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The Tao of Twitter

Getting more out of Twitter without trying so hard

I’ve been going through a bit of a spiritual transformation in my life. I know that sounds corny, but I don’t know how else to describe it.

Part of that journey has taken me through the Tao Te Ching. Although confusing at first, once I realized how to read it, I was amazed at Lao Tzu’s incredibly simple, yet profound observations on life, meaning, and purpose.

In particular, I was intrigued by the Taoist idea of non-action—letting go as the best way to achieve positive outcomes.

For example:

From chapter 3:

Do that which consists in taking no action, and order will prevail.

From chapter 63:

It is because the sage never attempts to be great that he succeeds in becoming great.

From chapter 64:

Whoever does anything to it will ruin it; whoever lays hold of it will lose it.
Therefore the sage, because he does nothing, never ruins anything; and because he does not lay hold of anything, loses nothing.

Invariably, I’ve found that changes in my personal life affect my professional life. And this is where Twitter comes in.

Like many attention-craving, digital fame seekers I’d been using Twitter as a tool for gaining notoriety, which could, of course, be measured in followers, RTs, and pageviews for a (now defunct) content strategy blog. I was scheduling tweets to stories written by important people in the marketing industry—most of which I had only half-read—and asking condescending questions of the Twitterverse as if I were some sort of content strategy whisperer.

I was setting my sites on a goal, maximizing efficiency, and hash-tagging for maximum exposure. I was faking it till I made it with complete confidence. Giving the world my best, most polished side. I was doing what driven, successful people do. Dammit, I was striving!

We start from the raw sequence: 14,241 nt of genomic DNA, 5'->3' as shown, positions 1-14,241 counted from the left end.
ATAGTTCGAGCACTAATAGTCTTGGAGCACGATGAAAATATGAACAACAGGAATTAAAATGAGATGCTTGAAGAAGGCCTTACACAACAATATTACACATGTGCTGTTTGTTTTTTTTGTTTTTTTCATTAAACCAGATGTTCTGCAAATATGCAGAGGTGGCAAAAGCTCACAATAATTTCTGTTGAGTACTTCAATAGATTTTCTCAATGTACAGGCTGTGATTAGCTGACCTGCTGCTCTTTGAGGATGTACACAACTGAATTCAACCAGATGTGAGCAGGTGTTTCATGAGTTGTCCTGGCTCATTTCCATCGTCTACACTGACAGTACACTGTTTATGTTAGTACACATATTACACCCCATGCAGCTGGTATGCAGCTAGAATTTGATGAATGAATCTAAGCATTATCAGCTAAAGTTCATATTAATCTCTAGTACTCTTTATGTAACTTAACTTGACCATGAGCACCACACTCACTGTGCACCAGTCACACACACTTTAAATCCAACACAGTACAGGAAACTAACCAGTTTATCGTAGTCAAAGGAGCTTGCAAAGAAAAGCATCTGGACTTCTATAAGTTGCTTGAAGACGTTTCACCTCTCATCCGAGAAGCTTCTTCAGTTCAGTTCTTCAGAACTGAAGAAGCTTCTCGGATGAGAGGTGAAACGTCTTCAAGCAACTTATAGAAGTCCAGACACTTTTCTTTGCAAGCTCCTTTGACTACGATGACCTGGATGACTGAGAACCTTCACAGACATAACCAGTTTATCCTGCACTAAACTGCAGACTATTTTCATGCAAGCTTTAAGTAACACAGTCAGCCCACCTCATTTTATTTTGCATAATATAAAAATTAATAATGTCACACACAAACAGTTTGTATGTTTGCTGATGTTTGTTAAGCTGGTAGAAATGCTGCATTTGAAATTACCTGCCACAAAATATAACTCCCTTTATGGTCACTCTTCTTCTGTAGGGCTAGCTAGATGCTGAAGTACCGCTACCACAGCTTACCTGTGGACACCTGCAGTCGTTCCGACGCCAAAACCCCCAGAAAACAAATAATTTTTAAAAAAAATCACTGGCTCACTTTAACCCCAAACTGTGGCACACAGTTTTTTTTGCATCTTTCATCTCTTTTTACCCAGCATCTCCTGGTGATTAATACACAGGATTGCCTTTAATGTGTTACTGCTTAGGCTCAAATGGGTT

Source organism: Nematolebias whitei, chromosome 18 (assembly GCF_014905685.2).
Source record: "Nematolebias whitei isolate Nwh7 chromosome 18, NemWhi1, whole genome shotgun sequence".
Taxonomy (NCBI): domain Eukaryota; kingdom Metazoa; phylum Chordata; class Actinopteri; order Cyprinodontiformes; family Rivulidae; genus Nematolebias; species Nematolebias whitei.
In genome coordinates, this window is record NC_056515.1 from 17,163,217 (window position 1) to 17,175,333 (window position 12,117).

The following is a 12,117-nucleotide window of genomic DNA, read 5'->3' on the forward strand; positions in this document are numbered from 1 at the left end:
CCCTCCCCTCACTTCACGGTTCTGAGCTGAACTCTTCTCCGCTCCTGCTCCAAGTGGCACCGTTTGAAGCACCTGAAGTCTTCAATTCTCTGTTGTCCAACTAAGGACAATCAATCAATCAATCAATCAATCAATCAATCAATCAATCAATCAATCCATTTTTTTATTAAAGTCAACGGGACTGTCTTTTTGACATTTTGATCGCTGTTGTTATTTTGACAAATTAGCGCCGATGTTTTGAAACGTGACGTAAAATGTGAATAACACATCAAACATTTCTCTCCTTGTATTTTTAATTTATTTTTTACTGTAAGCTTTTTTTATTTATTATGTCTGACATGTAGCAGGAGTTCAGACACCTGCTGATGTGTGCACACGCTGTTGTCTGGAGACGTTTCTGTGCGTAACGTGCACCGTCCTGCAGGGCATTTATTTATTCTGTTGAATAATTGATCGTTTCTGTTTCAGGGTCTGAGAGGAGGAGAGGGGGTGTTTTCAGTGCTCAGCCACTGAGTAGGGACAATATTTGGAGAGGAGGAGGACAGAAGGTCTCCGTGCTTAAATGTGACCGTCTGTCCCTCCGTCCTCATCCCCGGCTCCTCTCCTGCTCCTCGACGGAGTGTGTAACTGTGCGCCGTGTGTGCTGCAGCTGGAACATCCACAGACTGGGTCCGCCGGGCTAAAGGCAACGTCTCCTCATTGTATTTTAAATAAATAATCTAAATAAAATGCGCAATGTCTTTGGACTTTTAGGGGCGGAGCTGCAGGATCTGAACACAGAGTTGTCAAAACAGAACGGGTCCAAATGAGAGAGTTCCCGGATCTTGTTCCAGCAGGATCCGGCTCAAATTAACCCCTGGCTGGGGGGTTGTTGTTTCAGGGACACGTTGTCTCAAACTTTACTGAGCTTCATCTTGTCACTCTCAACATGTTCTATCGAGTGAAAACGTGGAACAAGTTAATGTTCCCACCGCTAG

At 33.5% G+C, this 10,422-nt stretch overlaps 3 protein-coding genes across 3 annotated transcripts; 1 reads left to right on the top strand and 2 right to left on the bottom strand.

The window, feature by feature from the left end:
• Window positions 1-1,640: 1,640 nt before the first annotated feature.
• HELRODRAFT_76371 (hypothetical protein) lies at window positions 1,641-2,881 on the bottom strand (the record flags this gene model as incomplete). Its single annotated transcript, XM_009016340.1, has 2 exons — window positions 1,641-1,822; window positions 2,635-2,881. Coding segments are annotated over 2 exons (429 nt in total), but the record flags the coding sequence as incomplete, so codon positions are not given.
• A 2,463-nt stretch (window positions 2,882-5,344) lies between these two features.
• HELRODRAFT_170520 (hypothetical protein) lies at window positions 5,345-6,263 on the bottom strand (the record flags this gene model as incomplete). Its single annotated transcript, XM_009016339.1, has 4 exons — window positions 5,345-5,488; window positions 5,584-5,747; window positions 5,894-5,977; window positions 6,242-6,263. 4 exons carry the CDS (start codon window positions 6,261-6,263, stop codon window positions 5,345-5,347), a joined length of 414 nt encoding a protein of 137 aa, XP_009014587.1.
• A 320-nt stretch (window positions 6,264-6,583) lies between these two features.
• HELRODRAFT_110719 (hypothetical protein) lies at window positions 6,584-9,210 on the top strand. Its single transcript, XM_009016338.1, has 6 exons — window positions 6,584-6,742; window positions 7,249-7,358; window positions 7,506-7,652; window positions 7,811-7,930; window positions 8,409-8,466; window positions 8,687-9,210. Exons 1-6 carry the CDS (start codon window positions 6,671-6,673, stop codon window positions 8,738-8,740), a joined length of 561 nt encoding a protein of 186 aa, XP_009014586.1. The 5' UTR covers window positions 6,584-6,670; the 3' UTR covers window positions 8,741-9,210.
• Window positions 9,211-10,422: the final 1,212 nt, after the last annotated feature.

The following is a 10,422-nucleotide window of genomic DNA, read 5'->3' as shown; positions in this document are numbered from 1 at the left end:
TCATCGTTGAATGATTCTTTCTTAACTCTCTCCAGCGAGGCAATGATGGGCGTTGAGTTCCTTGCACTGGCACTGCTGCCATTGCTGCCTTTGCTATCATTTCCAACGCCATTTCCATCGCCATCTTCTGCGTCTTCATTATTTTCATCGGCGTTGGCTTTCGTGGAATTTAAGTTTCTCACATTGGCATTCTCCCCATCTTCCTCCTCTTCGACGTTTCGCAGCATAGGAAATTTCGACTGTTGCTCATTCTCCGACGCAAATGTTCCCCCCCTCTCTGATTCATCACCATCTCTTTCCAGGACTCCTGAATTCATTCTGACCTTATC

And you can guess how far it was getting me.

My Twitter was a one-way publishing platform for my assholery.

So one day, after letting the Tao Te Ching seep inside my life, I stopped. No more scheduling tweets. No more sharing links that I had not 100% read and fully endorsed. No more trying to appear like a guru of content strategy.

I was just going to be myself. I changed my bio to reflect me as a person—not just my professional aspirations. I stopped trying to publish “important” links and started tweeting about stuff I actually cared about, like breakfast and Doctor Who alongside quality industry-related stuff. I stopped caring about Twitter as a publishing platform and started using it as a communication tool. I stopped trying to promote myself and started thanking people I truly respected.

There were no more goals. No more striving to be anointed by the Twitter Gods. I was letting go and not worry about the consequences anymore.

And I gained 1000 followers that week.

No, not really—not even close.

But I did discover that when I forgot about trying to be somebody, and just tried to be myself, express gratitude, and think in terms of adding value to the small community of content strategists, something happened. I started connecting with people—hell, making friends.

It was weird, and very confusing at first when I started seeing an uptick in followers and engagement: “Wait, you favorited one of my Tweets and then followed me because you thought I was interesting and engaging? Are you sure this is something you want to do?”

I started getting mentions and RTs by people I respected but had not pursued in any way for attention. My Klout score went up 10 points in one week (not that I’m into that kind of thing; at this point having a high Klout score is like winning a Grammy, amirite?). The other day, I was involved in so many conversation threads that I actually had shut down my Tweetdeck and turn off my notifications so I could get some work done.

Twitter celebrity status is not even a thing I think about anymore. To me, Twitter has become so much more valuable than just a platform to shove 2nd-hand ideas down people’s throats. It’s a place where I can gather and share ideas with people I respect and care about. The metrics mean nothing to me anymore.

I feel like I’ve found the Tao of Twitter. There is no plan, no strategy. I just go with the flow. And I get such a bigger emotional return with my lack of a strategy than I ever achieved in followers or notoriety when I was striving for success and recognition.

Perhaps, Tao Tzu’s real point is not that the Tao will hand you your goals once you stop striving for them. Rather, when you stop singlemindedly pursuing your goals, you’ll realize that your singlemindedness was the very thing preventing you from achieving those goals.

Even on Twitter.